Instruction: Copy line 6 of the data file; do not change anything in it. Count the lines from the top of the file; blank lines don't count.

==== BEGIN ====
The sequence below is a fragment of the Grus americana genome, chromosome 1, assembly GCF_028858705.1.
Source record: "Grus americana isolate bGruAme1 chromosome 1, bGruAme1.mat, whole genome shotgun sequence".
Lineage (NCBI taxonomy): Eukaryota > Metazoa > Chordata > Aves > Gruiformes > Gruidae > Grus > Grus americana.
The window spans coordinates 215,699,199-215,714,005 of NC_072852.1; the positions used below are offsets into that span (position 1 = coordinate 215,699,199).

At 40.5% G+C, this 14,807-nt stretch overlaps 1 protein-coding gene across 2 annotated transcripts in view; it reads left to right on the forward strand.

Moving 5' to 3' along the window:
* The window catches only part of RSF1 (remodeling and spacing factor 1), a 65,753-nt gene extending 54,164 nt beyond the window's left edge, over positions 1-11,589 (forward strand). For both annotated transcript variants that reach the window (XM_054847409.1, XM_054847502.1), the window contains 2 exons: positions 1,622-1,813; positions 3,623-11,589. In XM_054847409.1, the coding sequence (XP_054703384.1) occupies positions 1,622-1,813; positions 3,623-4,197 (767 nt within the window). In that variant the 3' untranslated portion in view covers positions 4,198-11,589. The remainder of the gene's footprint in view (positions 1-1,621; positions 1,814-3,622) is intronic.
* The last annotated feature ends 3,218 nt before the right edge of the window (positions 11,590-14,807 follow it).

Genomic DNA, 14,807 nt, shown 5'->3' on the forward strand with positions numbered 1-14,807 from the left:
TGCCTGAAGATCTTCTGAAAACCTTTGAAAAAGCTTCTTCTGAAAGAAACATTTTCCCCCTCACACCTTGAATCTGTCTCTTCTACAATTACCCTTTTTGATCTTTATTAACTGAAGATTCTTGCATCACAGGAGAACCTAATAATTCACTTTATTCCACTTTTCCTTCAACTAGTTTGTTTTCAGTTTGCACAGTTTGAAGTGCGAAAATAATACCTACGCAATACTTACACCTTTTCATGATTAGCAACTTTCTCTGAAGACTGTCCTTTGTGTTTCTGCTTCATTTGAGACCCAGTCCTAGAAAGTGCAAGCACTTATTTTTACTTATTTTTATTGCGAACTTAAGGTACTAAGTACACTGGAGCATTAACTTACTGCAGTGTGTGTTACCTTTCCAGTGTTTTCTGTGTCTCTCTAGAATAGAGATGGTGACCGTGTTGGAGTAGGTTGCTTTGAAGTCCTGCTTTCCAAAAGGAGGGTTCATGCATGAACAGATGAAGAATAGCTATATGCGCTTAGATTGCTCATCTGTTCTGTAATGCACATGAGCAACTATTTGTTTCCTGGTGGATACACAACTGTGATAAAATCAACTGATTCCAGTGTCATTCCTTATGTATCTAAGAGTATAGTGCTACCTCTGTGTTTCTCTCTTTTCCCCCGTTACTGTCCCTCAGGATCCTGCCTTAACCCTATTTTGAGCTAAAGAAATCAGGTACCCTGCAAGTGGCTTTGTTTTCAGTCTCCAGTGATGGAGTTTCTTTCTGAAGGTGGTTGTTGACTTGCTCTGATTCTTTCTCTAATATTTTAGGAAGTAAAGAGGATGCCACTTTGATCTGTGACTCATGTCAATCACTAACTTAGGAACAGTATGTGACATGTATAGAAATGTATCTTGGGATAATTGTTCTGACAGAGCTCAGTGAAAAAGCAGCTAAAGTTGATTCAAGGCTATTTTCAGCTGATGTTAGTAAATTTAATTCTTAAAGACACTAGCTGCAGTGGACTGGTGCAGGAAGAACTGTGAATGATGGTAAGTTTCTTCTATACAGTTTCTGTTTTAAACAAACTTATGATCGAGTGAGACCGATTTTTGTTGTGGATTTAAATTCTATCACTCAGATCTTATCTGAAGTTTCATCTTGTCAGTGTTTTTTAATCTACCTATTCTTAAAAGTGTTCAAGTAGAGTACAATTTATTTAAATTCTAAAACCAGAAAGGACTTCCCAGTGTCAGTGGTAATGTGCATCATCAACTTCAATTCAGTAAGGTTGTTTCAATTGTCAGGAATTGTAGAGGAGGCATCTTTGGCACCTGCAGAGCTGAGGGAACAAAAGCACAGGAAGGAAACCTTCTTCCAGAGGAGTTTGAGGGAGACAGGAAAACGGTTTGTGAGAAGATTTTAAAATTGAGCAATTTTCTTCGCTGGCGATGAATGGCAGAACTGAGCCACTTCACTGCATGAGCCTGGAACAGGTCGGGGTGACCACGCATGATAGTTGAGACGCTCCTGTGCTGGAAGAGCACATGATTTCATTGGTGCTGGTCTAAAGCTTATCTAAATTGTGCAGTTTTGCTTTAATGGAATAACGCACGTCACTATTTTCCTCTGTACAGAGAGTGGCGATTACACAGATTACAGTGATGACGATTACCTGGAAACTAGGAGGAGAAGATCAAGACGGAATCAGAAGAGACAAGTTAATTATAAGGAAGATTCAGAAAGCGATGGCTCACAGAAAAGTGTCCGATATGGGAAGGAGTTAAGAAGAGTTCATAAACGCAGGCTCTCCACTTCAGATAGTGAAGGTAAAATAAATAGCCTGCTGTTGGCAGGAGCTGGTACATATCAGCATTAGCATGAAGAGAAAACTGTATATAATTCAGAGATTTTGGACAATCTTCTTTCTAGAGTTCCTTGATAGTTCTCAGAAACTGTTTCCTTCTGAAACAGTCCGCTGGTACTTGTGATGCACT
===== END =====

Moving 5' to 3' along the window: